Theophanes Continuatus records the marriage in Apr of "Constantino

    imperatore" and "Helen Romani filitertiaque pasch", dated to just

    after the Bulgarian war of 918[1153]. "Romanosfiliam suam Helena" is

    named as wife of Emperor Konstantinos by Liudprand[1154]. No record has been

    found of her age at the time of her marriage. It is likely that she was very young

    as her son was born nearly twenty years after her marriage. Her father arranged

    this marriage to increase his influence with Emperor Konstantinos. Theophanes

    Continuatus records the death 19 Sep of "Helena Augusta" (in 961)[1155].

    Emperor Konstantinos VI & his wife had six children:

    1. ZOE . Theophanes Continuatus names "Zoen et Theodoram et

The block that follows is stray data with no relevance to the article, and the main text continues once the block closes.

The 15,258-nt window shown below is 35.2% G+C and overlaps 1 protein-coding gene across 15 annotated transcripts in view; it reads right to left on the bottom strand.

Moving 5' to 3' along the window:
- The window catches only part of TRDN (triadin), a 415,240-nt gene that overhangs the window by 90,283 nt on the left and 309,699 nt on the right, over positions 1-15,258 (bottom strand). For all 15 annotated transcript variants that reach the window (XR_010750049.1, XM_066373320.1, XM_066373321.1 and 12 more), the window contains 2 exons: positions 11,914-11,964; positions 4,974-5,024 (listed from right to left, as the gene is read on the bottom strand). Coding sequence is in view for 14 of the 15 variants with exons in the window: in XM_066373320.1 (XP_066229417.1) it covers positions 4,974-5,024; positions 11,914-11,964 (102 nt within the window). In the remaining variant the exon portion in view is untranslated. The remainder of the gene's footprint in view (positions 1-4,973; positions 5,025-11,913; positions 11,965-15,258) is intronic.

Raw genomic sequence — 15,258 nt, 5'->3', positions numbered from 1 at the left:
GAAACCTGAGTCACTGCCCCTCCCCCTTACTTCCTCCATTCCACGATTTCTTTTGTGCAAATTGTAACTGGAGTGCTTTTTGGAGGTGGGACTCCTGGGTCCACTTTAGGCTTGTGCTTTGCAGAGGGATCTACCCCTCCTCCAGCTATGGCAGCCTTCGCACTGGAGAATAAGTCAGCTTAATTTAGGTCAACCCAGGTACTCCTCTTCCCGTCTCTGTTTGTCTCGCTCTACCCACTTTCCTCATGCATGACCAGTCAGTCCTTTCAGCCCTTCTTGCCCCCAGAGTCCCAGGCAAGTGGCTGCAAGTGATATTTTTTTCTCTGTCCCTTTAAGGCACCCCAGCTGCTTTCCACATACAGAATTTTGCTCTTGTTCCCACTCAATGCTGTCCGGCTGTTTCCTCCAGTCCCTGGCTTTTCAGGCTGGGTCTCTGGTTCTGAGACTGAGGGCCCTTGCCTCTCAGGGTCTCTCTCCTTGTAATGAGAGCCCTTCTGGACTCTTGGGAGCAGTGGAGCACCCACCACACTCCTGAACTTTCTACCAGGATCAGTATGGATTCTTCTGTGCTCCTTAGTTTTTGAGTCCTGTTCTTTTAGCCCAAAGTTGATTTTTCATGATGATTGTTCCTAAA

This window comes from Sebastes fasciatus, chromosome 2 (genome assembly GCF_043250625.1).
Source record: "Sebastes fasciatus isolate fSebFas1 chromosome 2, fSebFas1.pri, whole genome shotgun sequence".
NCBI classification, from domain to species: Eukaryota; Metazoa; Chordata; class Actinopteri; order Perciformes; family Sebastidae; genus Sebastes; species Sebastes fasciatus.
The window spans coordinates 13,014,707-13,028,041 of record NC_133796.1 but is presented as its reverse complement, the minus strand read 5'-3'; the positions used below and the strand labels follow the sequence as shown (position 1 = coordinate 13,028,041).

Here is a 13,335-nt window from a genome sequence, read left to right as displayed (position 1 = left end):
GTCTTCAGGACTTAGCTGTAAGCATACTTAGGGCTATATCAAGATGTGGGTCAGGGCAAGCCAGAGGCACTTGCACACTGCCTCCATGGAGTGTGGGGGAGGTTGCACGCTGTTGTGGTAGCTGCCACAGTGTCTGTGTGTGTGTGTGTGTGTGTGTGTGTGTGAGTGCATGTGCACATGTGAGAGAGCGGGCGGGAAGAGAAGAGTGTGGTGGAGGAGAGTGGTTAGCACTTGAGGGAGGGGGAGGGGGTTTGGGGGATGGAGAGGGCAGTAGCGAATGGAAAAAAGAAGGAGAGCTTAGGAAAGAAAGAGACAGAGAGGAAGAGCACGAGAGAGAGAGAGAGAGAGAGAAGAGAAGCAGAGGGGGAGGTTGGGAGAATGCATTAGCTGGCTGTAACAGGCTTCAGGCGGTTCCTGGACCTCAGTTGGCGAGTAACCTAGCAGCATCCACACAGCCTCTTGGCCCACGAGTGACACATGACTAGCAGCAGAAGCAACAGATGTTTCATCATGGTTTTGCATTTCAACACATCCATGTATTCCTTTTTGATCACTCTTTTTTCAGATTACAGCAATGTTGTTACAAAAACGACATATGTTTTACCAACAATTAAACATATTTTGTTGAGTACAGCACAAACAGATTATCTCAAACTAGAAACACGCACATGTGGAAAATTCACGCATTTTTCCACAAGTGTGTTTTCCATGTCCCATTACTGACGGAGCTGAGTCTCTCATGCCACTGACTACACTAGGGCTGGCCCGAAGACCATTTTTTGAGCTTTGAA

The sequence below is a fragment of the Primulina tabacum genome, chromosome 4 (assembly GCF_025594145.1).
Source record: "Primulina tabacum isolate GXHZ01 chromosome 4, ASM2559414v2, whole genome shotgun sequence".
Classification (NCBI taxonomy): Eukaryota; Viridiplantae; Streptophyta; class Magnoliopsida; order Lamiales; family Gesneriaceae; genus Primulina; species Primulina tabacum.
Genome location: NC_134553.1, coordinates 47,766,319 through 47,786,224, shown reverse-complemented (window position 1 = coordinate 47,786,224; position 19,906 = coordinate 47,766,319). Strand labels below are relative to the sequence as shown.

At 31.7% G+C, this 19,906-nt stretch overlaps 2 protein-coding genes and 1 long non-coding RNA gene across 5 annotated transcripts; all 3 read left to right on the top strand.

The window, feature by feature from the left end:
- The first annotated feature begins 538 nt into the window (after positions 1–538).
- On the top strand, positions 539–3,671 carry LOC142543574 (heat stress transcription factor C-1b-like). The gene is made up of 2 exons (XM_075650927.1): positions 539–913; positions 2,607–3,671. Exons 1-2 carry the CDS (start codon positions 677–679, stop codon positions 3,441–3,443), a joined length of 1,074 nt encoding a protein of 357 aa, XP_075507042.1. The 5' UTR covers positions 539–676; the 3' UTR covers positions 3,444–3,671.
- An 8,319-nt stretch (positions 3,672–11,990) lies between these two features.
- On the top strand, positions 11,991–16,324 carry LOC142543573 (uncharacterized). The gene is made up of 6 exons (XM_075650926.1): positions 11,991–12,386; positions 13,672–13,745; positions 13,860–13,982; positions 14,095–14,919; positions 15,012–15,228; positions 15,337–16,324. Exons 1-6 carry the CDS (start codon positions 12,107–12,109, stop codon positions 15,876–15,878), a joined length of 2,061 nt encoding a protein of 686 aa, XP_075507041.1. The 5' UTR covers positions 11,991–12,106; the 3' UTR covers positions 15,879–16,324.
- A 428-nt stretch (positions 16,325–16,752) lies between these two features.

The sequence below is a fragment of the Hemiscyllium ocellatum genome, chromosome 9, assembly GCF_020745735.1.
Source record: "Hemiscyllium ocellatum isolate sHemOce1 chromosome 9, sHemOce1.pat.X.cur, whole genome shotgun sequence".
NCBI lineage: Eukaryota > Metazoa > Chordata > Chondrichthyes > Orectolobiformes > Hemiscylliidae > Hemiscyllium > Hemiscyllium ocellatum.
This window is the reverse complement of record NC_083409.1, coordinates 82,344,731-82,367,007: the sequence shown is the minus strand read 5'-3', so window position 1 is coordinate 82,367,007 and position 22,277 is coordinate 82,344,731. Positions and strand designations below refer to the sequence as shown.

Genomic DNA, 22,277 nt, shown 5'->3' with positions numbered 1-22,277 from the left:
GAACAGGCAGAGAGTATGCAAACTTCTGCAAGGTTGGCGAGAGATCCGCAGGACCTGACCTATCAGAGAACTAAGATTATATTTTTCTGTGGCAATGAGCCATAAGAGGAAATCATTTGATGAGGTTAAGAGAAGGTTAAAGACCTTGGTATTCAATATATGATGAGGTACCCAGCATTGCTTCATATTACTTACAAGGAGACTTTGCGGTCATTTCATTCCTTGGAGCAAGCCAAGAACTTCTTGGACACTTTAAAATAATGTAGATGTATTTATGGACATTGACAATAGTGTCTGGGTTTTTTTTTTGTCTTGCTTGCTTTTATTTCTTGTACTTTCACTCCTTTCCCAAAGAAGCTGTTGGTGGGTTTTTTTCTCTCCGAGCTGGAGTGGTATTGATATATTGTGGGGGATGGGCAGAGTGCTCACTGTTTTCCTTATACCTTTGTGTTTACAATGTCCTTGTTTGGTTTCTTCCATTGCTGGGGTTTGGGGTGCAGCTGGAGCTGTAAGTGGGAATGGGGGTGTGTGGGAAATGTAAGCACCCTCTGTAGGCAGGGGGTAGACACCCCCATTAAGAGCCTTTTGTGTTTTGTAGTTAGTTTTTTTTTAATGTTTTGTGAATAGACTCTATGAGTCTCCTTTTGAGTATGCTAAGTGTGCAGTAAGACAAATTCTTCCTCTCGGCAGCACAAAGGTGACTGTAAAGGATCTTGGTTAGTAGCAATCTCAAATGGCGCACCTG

Agatham" as daughters of "Helena Augusta"[1156]. Theophanes

    Continuatus names "sorores Zoen Theodoram Agatham

    TheophanonemAnnamque" when recording that they were banished

    to the convent of Kanikleion (in 959), and that Zoe, Theodora and Theofano

    were later sent to "Antiochi monasterio"[1157]. She was banished to the

    convent of Kanikleion in 959, later to Antiochus with her sisters Theofano

    and Theodora.

    2. ROMANOS ([938/39]-15 Mar 963). Theophanes Continuatus records that

    "Romanus imperator" was 21 years old when he succeeded "patre suo

    Constantino Porphyrogenneto"[1158]. He was crowned co-emperor 6

    Apr 945. He succeeded his father in 959 as Emperor ROMANOS II.

    - see below.

    3. THEODORA. Theophanes Continuatus names "Zoen et Theodoramet

    Agatham" as daughters of "Helena Augusta"[1159]. Theophanes

    Continuatus names "sorores Zoen Theodoram Agatham